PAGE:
Celia Larkin has told the Mahon Tribunal that this year Bertie Ahern gave her a short-term loan to allow her repay the loan she had been given from the Fianna Fáil party organisation.
She said the sale of her house in Castleknock in Dublin had taken longer than expected. She expressed the view to Mr Ahern that she wanted to repay the loan as soon as possible so he agreed to transfer funds to her account to allow her repay the loan.
Ms Larkin repaid the €40,000 to Mr Ahern by cheque.
Asked how the repayment of the loan came about, Ms Larkin told the tribunal that after questions and publicity about the loan she decided to repay it.
It emerged at the tribunal this afternoon that a cheque of €45,510 was made payable to 'Treasurers Dublin Central' on 4 February 2008. Ms Larkin left a blank cheque in St Luke's and staff at Mr Ahern’s office filled out the cheque which Ms Larkin had signed.
She said the former Taoiseach advised her of the figure owed later, telling the tribunal that a loan was taken out on her family home to cover part of the repayment.
Ms Larkin said she decided to repay the sum after a journalist called to her aunts' house asking about the ownership of the property. She told the tribunal that she never got an acknowledgement of the payment.
She said she was told by the now deceased solicitor Gerry Brennan that the funds she was being loaned were being taken from the building trust account at St Luke's. She was told the account is used to fund major renovations at the constituency office.
She was told by Mr Brennan during a phone call that if funds were needed she would have to pay back the loan immediately.
Ms Larkin said she did not know about any written documentation on the agreement, the terms were discussed during a phone call between her and Mr Brennan.
She said a draft for the loan amount was paid from the Fianna Fáil account directly to the auctioneer who was selling the property or to her representative.
She told the tribunal that Mr Ahern was aware of the situation involving her aunts and the fact that she was concerned the house they were living in could be sold.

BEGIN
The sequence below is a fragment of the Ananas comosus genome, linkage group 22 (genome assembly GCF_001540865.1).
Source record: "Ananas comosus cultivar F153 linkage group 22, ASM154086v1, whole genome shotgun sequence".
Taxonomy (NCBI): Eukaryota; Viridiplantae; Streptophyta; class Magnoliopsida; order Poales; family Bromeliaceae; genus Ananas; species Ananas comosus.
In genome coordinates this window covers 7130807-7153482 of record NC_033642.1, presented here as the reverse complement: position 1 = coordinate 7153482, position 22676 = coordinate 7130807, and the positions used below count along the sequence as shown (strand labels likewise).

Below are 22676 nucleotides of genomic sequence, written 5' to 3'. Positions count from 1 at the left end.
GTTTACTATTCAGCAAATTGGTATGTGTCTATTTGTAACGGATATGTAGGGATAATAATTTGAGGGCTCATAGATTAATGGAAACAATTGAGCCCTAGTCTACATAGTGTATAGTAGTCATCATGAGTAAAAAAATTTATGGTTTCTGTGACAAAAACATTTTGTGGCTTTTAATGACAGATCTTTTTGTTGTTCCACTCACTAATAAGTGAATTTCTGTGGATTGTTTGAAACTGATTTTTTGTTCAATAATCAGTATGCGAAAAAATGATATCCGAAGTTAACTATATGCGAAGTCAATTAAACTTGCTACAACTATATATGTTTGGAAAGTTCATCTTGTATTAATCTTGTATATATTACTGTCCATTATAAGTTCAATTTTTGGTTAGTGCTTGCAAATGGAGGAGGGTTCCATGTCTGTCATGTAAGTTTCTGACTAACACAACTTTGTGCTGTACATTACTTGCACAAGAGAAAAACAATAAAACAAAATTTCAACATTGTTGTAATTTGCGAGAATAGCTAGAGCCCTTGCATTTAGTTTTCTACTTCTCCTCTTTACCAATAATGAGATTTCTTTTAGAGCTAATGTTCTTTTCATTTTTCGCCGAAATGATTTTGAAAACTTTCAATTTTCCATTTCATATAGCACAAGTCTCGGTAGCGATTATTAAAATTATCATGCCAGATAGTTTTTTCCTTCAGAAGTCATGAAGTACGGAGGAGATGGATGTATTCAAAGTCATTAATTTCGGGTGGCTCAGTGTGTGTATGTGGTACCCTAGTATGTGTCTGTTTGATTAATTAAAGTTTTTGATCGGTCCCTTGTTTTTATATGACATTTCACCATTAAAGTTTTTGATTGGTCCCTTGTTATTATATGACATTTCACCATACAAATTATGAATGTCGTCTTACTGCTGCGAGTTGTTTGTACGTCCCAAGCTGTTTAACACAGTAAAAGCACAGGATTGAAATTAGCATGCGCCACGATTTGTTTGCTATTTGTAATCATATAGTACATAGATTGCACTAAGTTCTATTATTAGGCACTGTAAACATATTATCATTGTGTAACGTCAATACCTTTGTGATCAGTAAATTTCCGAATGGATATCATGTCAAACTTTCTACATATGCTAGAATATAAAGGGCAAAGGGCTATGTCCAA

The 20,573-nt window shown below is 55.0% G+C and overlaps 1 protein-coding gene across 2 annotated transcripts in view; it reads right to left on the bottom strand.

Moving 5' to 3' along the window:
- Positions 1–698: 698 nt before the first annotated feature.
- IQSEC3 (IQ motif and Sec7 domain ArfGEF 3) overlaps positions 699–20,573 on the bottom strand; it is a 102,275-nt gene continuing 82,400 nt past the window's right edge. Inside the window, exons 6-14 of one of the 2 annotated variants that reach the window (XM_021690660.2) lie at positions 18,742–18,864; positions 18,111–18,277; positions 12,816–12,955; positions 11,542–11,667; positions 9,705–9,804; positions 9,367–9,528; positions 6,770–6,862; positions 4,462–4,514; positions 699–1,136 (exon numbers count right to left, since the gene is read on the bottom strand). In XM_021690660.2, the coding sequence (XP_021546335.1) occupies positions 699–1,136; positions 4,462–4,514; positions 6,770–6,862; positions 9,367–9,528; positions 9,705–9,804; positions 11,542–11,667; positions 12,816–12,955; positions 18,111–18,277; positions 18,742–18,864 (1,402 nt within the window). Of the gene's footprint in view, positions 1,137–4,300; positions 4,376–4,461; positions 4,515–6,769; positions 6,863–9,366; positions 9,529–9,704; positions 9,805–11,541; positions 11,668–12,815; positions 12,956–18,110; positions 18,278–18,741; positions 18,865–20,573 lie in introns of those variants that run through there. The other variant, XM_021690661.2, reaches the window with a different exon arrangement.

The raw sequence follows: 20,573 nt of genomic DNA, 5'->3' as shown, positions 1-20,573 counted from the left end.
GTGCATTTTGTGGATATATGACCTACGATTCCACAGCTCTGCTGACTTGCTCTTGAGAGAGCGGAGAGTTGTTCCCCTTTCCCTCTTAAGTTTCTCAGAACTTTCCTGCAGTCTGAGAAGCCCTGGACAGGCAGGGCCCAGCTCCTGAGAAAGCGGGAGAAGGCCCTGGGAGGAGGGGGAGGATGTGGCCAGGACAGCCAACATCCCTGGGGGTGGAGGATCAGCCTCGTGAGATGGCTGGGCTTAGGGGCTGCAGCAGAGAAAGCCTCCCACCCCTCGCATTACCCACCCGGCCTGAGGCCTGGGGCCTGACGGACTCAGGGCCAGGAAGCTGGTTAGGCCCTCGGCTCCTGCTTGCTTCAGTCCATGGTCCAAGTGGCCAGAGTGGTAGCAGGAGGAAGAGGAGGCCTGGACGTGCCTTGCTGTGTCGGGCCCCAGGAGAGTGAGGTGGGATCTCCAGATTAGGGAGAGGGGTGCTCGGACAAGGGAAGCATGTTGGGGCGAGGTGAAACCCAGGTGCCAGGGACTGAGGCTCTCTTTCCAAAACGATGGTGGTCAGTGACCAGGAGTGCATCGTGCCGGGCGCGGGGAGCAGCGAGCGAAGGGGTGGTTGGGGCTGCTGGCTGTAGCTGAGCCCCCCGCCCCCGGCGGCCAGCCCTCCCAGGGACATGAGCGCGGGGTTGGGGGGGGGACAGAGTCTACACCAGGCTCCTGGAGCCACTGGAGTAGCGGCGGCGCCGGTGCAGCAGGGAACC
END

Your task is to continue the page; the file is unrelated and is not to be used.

Ms Larkin said Mr Ahern got information for her on the situation and they both discussed the future options if the house her aunts were living in was to be sold.
Asked if they had discussed the matter, Ms Larkin said 'we certainly discussed it'.
Ms Larkin 'did not seek loan'
Ms Larkin said she received a loan of £30,000 from Fianna Fáil in March 1993 to secure her relatives' position. She said the loan had given her aunts 15 years' peace of mind.
She said she did not seek the loan, but the offer of it was made to her.
She said she does not consider the house to be hers, although it is legally in her name; she said she considers the property to be her aunts'.
Ms Larkin earlier told the tribunal that it never occurred to her that Manchester businessman Micheál Wall was buying a house for her then partner Bertie Ahern.
Ms Larkin also said she did not know why over £78,000 was budgeted to be spent in a house worth £138,000.
She was asked why in private interview with the inquiry she referred to Micheál Wall buying the house 'in his own name'.
Ms Larkin said she would use that expression if someone was married and also pointed out that it was different to Mr Wall buying it through his company.
She said it was the decision of Gerry Brennan to allow money given by Mr Wall for refurbishment to be spent on furnishings.
Mr Wall gave more than £28,000 and £19,000 of this went on stamp duty and a conservatory, but thousands of pounds of the remainder went on furnishings.
She said Mr Brennan was in constant contact with Mr Wall and that he and Mr Ahern would work it out between them.
Mr Ahern gave her £50,000 through a bank transfer in December 1994.
One the same day she deposited over £28,000 in cash handed over in St Luke's by Mr Wall but she did not know how much was in the suitcase and did not check the bank docket.
She said the dining facilities in the house were too small and it needed a conservatory or extension but could not explain why Mr Wall was willing to invest this amount.
She does not remember discussing the £50,000 with Mr Ahern and does not know what Mr Ahern would have known about the cost of interior decoration.
Henry Murphy SC for the tribunal put it to her that it was an extravagant sum and Ms Larkin replied that she did not know.
Mr Murphy said a total of £78,000 was being invested in a house worth £138,000.
Ms Larkin said she did not think about it.